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Nyagura-Grace PhD saga to be heard by two judges

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By Mary Taruvinga

THE High Court review application filed by Former University of Zimbabwe (UZ) vice chancellor, Professor Levi Nyagura will now be heard by two judges following a successful request made by his lawyers.

Nyagura is facing criminal abuse of office after he in 2014, allegedly single-handedly awarded then First Lady, Grace Mugabe a Doctor of Philosophy Degree (PhD) she did not study for.

His review application was removed from the roll last week following his application to have the matter determined by two judges, instead of one.

Nyagura in April last year approached the High Court seeking an order to nullify acting chief magistrate Munamato Mutevedzi’s decision.

The magistrate had dismissed his application seeking to have charges against him quashed on grounds that the institution (UZ) was supposed to be charged not him alone.

His application was heard by Justice Priscilla Munangati-Manongwa on February 11, 2020 but his lawyer Advocate Sylvester Hashiti made an application to have the matter determined by two judges.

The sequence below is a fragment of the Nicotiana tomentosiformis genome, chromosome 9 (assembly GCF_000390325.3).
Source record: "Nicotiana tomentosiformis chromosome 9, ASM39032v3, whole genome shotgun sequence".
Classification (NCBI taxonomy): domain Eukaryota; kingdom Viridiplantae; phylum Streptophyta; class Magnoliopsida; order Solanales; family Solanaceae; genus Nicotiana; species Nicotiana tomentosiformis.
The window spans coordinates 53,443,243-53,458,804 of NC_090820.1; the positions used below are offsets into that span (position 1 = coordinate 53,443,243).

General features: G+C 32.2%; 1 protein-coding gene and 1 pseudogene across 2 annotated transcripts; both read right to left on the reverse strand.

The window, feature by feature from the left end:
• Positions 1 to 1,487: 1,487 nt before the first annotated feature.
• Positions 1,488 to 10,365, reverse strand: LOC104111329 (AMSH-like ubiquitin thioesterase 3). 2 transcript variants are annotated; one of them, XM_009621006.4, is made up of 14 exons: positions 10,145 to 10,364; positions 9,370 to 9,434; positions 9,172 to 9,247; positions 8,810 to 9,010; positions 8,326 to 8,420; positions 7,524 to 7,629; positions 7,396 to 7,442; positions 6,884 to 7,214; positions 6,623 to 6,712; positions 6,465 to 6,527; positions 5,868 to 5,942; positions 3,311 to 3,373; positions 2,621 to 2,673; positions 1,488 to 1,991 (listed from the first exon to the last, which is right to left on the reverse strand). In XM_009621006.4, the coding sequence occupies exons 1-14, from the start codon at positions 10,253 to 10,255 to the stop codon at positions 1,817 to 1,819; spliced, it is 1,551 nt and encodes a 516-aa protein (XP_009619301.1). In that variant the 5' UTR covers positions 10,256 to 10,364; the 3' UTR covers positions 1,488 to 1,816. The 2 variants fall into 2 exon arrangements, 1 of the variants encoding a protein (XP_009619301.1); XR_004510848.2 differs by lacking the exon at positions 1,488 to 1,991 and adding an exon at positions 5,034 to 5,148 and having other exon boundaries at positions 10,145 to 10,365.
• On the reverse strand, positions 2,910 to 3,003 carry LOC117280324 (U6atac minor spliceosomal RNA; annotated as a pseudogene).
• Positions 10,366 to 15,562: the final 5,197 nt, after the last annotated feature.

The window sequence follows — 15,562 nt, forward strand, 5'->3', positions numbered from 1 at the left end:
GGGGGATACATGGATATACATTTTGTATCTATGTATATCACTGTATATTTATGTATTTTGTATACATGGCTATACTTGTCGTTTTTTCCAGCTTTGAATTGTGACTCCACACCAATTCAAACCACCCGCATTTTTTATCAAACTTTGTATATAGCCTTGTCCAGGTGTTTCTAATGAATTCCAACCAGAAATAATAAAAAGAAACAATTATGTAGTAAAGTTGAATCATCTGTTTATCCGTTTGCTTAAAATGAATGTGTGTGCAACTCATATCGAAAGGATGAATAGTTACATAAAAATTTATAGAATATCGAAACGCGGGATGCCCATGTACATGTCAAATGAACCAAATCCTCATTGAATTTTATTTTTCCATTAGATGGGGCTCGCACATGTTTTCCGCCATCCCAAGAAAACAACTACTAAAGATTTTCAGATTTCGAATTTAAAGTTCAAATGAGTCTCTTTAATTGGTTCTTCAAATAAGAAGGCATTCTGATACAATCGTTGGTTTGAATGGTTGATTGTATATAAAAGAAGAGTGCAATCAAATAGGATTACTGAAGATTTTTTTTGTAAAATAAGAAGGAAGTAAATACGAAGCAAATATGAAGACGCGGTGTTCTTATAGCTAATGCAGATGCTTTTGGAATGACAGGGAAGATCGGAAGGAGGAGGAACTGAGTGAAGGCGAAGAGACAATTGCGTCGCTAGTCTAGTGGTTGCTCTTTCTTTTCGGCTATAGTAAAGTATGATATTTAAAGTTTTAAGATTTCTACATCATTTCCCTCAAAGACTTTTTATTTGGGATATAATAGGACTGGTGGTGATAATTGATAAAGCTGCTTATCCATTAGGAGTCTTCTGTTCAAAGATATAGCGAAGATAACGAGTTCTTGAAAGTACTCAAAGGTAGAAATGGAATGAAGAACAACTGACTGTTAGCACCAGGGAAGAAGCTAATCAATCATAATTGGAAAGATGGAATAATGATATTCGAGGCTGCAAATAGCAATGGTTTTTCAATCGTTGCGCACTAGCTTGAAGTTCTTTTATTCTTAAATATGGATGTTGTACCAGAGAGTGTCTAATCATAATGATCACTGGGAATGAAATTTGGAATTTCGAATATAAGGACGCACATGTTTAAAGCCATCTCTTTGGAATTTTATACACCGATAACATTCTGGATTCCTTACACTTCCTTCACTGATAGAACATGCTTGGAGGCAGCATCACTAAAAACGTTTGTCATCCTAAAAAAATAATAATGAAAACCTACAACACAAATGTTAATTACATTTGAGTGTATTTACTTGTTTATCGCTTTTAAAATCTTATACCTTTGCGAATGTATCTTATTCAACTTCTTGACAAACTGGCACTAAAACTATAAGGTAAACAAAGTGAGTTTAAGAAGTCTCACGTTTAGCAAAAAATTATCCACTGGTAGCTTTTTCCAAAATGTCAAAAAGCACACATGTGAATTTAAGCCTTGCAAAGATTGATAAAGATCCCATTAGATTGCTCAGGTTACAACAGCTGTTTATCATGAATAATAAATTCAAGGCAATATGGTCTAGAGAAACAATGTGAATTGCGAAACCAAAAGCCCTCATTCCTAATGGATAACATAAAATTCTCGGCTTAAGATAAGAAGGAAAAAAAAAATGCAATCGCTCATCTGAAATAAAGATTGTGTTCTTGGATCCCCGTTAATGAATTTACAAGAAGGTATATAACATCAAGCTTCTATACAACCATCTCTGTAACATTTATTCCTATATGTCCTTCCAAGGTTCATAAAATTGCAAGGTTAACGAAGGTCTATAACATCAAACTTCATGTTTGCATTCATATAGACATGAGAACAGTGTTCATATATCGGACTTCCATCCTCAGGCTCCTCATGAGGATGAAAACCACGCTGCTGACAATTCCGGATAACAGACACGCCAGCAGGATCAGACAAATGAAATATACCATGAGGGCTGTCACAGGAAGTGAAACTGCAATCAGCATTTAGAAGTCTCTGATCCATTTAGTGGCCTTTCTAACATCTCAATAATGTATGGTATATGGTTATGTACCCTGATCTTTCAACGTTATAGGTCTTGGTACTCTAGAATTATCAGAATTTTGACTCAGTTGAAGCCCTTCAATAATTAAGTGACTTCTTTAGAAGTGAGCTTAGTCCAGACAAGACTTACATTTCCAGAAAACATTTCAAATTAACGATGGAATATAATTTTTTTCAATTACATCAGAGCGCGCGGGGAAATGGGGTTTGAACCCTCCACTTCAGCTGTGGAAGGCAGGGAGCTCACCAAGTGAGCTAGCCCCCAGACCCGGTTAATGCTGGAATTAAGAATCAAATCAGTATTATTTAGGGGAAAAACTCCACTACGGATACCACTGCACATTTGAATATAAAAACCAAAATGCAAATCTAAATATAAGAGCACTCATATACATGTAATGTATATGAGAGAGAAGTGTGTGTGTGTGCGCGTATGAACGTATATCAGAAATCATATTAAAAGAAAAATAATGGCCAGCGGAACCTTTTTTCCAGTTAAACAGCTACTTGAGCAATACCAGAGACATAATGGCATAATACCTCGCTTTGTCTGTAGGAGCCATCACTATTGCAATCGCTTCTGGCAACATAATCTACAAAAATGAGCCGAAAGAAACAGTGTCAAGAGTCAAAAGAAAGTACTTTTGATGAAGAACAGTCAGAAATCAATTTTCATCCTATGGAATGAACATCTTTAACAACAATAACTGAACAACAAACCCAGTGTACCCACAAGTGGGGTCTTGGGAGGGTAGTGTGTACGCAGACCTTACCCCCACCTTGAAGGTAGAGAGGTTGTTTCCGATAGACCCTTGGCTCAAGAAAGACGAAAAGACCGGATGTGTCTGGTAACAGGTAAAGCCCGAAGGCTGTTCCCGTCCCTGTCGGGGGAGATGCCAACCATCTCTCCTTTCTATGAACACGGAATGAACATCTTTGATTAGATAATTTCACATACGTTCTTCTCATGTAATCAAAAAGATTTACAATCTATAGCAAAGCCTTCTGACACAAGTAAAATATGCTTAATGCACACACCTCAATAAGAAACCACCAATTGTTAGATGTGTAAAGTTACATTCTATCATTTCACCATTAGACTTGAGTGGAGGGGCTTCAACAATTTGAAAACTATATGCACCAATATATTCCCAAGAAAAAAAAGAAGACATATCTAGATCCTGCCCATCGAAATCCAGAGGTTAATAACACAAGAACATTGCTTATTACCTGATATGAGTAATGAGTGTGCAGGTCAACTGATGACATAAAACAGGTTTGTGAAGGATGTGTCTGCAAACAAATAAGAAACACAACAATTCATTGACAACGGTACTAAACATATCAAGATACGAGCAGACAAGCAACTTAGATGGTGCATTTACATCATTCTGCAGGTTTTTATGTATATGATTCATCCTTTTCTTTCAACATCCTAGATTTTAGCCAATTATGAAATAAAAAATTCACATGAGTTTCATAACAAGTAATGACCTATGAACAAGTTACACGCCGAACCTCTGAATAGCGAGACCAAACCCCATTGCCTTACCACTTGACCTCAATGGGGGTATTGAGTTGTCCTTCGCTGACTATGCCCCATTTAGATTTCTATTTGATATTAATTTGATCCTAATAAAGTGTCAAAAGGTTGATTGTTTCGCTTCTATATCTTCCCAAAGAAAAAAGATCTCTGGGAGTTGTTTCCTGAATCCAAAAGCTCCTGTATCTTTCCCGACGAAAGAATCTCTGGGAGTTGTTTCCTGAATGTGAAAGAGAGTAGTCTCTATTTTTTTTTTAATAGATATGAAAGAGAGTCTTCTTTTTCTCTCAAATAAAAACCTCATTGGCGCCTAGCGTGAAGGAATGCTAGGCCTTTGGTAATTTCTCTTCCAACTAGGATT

Manongwa upheld his application resulting in the case being struck off the roll and it will now be set down again.

Nyagura was arrested and charged under the University of Zimbabwe Act.

He however challenged the charge when his trial commenced before Mutevedzi.

He excepted to the charge arguing that it was not in accordance with the law.

“The State has no locus standi to institute the proceedings and the criminal court had no jurisdiction over the matter,” he said.

“The acts complained of remain valid under the maxim omnia praesumuntur rite esse act with the administrative authorities reposed with the powers to supervise decisions under the UZ Act stating that no criminal complaint arose in the matter,” Nyagura said.

The former UZ boss said favour and abuse was done by the higher learning institution but the magistrate dismissed his application, prompting him to lodge an appeal.

“The university and the chancellor are the answerable entities at law to decisions made by the university.

“The remedy against extant administrative decisions is an administrative as opposed to a criminal one. Allegations are incapable of constituting a criminal offence at law,” he said.

Nyagura said there is no personal liability under the UZ Act Chapter 25:16 as compared to the Companies Act.